Silencio Senior Member

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    Yes, hopefully OMF will follows their lead.

    As I said above, a proper process for evaluating advisors would prevent this kind of thing from happening. It would weed out problematic candidates. Picking advisors for OMF should not be up to one person, no matter how wonderful he is, (and I think we all agree that Ron is wonderful). Every human being has inherent/unconscious bias.

    Right now their advisory board, which selects projects for funding, is about 95% male, and 85% white. https://www.omf.ngo/scientific-advisory-board/

    There are plenty of female researchers and doctors working in this field (Klimas, Hornig, Cheda, Vera, Levine, Jo Cambridge, Carmen Sheibenbogen). I know less about researchers of different ethnicities.

    I think it would be great to see OMF design an better advisor recruitment process. If you are a supporter of theirs and agree, let them know what you think.
    @Janet Dafoe (Rose49)
     
    Last edited: Jan 14, 2019
    edawg81 likes this.
  10. Tally

    Tally Senior Member

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    The advisory board of OMF was chosen so that the title page of OMF can read "Three Nobel Laureates, Six National Academy of Sciences Members". It sounds impressive and it helps with being taken seriously and with fundraising.

    Is it now Dr. Davis' fault too that our whole society is racist and sexists and that majority of people with those credentials are white men?

    Number of Nobel prizes for Physiology or Medicine
    Women: 12
    Men: 204

    National Academy of Sciences Members in 2011
    9 women
    63 men

    These numbers are upsetting and disgusting to me. But I know who is not responsible for them: Dr. Davis.

    We have a maligned and derided illness. We have Sirs and presidents of Royal Colleges on the opposite side. We need impressive sounding titles on our side too. The only proper process for evaluating advisors is the one that gets us cured ASAP. It shouldn't be this way, it's not fair, it's not right, but while people are dying of ME/CFS we can't afford anything else.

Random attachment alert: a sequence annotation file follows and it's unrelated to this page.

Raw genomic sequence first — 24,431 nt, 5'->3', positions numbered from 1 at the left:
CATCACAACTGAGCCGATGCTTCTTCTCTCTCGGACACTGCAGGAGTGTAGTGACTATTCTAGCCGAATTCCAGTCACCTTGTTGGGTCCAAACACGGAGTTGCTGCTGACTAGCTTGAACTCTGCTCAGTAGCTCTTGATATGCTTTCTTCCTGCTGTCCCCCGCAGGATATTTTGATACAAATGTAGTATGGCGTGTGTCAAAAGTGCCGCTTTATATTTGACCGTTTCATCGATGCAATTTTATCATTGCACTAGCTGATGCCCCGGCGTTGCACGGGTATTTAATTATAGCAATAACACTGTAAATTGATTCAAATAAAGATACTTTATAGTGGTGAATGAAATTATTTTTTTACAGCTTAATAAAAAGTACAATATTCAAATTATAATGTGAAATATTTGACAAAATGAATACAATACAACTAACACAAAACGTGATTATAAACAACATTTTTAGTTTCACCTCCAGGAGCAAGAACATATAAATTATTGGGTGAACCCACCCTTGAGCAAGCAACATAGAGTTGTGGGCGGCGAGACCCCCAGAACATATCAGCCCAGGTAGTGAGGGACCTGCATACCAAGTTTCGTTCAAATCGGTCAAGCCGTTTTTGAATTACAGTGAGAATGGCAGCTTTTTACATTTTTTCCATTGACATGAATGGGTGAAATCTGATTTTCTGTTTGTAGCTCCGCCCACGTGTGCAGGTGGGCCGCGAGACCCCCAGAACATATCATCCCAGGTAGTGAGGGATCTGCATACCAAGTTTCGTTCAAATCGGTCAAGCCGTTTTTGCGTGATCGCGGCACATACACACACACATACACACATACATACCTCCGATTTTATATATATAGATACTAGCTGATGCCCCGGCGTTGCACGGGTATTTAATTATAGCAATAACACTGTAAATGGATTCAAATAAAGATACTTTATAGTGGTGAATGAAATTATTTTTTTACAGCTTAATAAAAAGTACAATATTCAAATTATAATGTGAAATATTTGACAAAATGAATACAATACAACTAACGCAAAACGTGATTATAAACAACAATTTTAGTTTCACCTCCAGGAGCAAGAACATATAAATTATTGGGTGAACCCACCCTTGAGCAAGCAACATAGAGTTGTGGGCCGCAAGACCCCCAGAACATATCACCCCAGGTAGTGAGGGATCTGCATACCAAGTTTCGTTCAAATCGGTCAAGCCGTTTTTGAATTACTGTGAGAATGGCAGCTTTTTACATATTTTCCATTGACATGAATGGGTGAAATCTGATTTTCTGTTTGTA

If anyone has any idea how to get some of those Nobel Laureates and NAS members who are not white men onto the OMF advisory board I am sure OMF would welcome it with open arms.
     
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  11. Silencio

    Silencio Senior Member

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    No, not at all. I didn’t say that.
    It’s really hard to overcome the issues of missing women in science (and business). That’s why a special effort needs to be made, and processes and goals defined.

    I would just like to see a more open recruitment process implemented at OMF. It’s pretty standard in organizations to have panels review board members (even a small panel of 3 would be good), and a process followed. And, not to get people with titles only, but a more diverse mix of researchers involved in selecting projects to be funded.

    But, I support OMF regardless. They have already said that they would like to get more women on the advisory board, so they know it’s an issue, and that is good.
    (And just fyi, I am in process of trying to connect a NAS female researcher to OMF.)
     
    Last edited: Jan 14, 2019